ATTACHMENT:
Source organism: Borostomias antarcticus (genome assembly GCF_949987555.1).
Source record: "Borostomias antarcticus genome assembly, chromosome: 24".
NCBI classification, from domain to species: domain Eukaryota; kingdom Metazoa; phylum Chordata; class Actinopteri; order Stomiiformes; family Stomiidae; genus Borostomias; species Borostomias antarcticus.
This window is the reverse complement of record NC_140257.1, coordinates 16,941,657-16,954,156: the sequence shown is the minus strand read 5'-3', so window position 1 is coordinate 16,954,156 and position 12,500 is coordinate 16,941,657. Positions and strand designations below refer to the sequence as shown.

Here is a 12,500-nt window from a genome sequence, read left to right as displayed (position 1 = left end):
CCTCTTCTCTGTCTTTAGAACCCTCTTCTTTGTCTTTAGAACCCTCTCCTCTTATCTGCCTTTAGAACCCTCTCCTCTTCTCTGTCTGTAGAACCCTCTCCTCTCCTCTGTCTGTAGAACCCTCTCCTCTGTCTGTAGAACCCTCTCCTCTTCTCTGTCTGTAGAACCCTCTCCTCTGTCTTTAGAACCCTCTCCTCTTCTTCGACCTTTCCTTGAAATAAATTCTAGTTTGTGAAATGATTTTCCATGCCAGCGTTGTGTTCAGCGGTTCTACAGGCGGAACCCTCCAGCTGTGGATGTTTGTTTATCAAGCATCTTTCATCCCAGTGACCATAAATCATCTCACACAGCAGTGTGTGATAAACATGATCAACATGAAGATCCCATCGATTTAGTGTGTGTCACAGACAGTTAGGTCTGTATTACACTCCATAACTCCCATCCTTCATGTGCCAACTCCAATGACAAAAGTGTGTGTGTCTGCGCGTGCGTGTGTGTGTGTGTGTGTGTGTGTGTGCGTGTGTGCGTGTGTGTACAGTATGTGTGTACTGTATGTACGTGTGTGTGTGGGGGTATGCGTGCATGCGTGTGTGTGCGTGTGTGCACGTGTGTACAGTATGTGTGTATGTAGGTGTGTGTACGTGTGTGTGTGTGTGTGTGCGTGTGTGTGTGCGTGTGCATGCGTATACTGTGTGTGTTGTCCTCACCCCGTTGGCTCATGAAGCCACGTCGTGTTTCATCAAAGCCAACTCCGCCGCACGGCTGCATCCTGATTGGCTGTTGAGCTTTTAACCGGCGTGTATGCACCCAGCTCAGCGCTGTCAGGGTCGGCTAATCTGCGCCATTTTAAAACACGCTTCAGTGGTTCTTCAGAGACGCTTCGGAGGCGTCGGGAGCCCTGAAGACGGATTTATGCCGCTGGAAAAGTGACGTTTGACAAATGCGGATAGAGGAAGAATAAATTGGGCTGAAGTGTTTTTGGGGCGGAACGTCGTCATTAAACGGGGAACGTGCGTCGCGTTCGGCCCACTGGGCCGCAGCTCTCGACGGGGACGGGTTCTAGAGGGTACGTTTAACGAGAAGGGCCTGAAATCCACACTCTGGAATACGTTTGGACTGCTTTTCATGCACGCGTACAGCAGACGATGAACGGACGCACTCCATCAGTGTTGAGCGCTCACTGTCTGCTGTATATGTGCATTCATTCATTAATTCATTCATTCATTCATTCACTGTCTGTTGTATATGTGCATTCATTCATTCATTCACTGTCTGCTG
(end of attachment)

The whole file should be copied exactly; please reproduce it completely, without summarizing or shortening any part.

Source organism: Borostomias antarcticus (genome assembly GCF_949987555.1).
Source record: "Borostomias antarcticus genome assembly, chromosome: 24".
NCBI classification, from domain to species: domain Eukaryota; kingdom Metazoa; phylum Chordata; class Actinopteri; order Stomiiformes; family Stomiidae; genus Borostomias; species Borostomias antarcticus.
This window is the reverse complement of record NC_140257.1, coordinates 16,941,657-16,954,156: the sequence shown is the minus strand read 5'-3', so window position 1 is coordinate 16,954,156 and position 12,500 is coordinate 16,941,657. Positions and strand designations below refer to the sequence as shown.

Here is a 12,500-nt window from a genome sequence, read left to right as displayed (position 1 = left end):
CCTCTTCTCTGTCTTTAGAACCCTCTTCTTTGTCTTTAGAACCCTCTCCTCTTATCTGCCTTTAGAACCCTCTCCTCTTCTCTGTCTGTAGAACCCTCTCCTCTCCTCTGTCTGTAGAACCCTCTCCTCTGTCTGTAGAACCCTCTCCTCTTCTCTGTCTGTAGAACCCTCTCCTCTGTCTTTAGAACCCTCTCCTCTTCTTCGACCTTTCCTTGAAATAAATTCTAGTTTGTGAAATGATTTTCCATGCCAGCGTTGTGTTCAGCGGTTCTACAGGCGGAACCCTCCAGCTGTGGATGTTTGTTTATCAAGCATCTTTCATCCCAGTGACCATAAATCATCTCACACAGCAGTGTGTGATAAACATGATCAACATGAAGATCCCATCGATTTAGTGTGTGTCACAGACAGTTAGGTCTGTATTACACTCCATAACTCCCATCCTTCATGTGCCAACTCCAATGACAAAAGTGTGTGTGTCTGCGCGTGCGTGTGTGTGTGTGTGTGTGTGTGTGTGCGTGTGTGCGTGTGTGTACAGTATGTGTGTACTGTATGTACGTGTGTGTGTGGGGGTATGCGTGCATGCGTGTGTGTGCGTGTGTGCACGTGTGTACAGTATGTGTGTATGTAGGTGTGTGTACGTGTGTGTGTGTGTGTGTGCGTGTGTGTGTGCGTGTGCATGCGTATACTGTGTGTGTTGTCCTCACCCCGTTGGCTCATGAAGCCACGTCGTGTTTCATCAAAGCCAACTCCGCCGCACGGCTGCATCCTGATTGGCTGTTGAGCTTTTAACCGGCGTGTATGCACCCAGCTCAGCGCTGTCAGGGTCGGCTAATCTGCGCCATTTTAAAACACGCTTCAGTGGTTCTTCAGAGACGCTTCGGAGGCGTCGGGAGCCCTGAAGACGGATTTATGCCGCTGGAAAAGTGACGTTTGACAAATGCGGATAGAGGAAGAATAAATTGGGCTGAAGTGTTTTTGGGGCGGAACGTCGTCATTAAACGGGGAACGTGCGTCGCGTTCGGCCCACTGGGCCGCAGCTCTCGACGGGGACGGGTTCTAGAGGGTACGTTTAACGAGAAGGGCCTGAAATCCACACTCTGGAATACGTTTGGACTGCTTTTCATGCACGCGTACAGCAGACGATGAACGGACGCACTCCATCAGTGTTGAGCGCTCACTGTCTGCTGTATATGTGCATTCATTCATTAATTCATTCATTCATTCATTCACTGTCTGTTGTATATGTGCATTCATTCATTCATTCACTGTCTGCTG